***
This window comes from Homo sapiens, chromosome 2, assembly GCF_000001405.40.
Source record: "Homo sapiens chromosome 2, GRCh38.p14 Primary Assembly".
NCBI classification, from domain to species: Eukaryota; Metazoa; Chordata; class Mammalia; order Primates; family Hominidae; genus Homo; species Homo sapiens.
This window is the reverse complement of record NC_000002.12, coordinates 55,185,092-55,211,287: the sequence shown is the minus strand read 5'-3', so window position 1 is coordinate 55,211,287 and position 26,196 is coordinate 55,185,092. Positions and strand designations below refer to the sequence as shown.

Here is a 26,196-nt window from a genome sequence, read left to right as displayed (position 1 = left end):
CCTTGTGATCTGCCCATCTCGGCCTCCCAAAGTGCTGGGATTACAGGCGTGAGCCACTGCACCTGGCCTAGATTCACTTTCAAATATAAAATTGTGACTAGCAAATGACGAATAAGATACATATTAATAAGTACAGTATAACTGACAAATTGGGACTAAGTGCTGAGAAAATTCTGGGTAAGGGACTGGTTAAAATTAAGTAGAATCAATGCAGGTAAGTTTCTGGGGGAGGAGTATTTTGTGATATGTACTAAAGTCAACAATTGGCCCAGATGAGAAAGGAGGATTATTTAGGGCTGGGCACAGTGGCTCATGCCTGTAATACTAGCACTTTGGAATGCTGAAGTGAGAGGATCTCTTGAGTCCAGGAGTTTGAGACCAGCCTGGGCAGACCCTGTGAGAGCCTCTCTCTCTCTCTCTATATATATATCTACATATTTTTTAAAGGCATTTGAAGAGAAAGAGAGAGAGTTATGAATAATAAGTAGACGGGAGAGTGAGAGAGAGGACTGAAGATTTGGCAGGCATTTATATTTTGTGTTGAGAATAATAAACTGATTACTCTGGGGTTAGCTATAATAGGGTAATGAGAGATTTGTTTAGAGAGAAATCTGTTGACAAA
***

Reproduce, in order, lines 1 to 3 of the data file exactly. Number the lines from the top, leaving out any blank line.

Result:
This window comes from Homo sapiens, chromosome 2, assembly GCF_000001405.40.
Source record: "Homo sapiens chromosome 2, GRCh38.p14 Primary Assembly".
NCBI classification, from domain to species: Eukaryota; Metazoa; Chordata; class Mammalia; order Primates; family Hominidae; genus Homo; species Homo sapiens.